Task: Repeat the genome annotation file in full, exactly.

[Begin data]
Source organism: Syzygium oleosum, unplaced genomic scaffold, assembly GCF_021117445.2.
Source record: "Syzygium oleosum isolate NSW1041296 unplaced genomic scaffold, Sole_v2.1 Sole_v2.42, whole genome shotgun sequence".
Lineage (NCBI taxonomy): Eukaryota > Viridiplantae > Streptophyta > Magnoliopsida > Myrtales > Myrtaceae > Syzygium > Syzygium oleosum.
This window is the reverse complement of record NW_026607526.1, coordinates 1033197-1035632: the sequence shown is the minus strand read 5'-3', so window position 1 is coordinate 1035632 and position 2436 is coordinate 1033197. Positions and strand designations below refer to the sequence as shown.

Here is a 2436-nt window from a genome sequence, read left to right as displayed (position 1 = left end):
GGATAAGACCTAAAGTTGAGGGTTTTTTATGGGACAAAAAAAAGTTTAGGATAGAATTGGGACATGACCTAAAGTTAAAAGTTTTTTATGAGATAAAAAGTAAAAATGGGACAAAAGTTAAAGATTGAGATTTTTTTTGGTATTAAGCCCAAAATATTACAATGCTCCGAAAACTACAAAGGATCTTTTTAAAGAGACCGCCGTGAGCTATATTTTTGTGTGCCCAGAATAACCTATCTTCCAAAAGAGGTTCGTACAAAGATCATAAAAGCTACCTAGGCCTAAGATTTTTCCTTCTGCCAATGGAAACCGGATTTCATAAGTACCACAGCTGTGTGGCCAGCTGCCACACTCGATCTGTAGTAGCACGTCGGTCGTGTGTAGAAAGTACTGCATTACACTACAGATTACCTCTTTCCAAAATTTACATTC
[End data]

Source organism: Syzygium oleosum, unplaced genomic scaffold, assembly GCF_021117445.2.
Source record: "Syzygium oleosum isolate NSW1041296 unplaced genomic scaffold, Sole_v2.1 Sole_v2.42, whole genome shotgun sequence".
Lineage (NCBI taxonomy): Eukaryota > Viridiplantae > Streptophyta > Magnoliopsida > Myrtales > Myrtaceae > Syzygium > Syzygium oleosum.
This window is the reverse complement of record NW_026607526.1, coordinates 1033197-1035632: the sequence shown is the minus strand read 5'-3', so window position 1 is coordinate 1035632 and position 2436 is coordinate 1033197. Positions and strand designations below refer to the sequence as shown.

Here is a 2436-nt window from a genome sequence, read left to right as displayed (position 1 = left end):
GGATAAGACCTAAAGTTGAGGGTTTTTTATGGGACAAAAAAAAGTTTAGGATAGAATTGGGACATGACCTAAAGTTAAAAGTTTTTTATGAGATAAAAAGTAAAAATGGGACAAAAGTTAAAGATTGAGATTTTTTTTGGTATTAAGCCCAAAATATTACAATGCTCCGAAAACTACAAAGGATCTTTTTAAAGAGACCGCCGTGAGCTATATTTTTGTGTGCCCAGAATAACCTATCTTCCAAAAGAGGTTCGTACAAAGATCATAAAAGCTACCTAGGCCTAAGATTTTTCCTTCTGCCAATGGAAACCGGATTTCATAAGTACCACAGCTGTGTGGCCAGCTGCCACACTCGATCTGTAGTAGCACGTCGGTCGTGTGTAGAAAGTACTGCATTACACTACAGATTACCTCTTTCCAAAATTTACATTC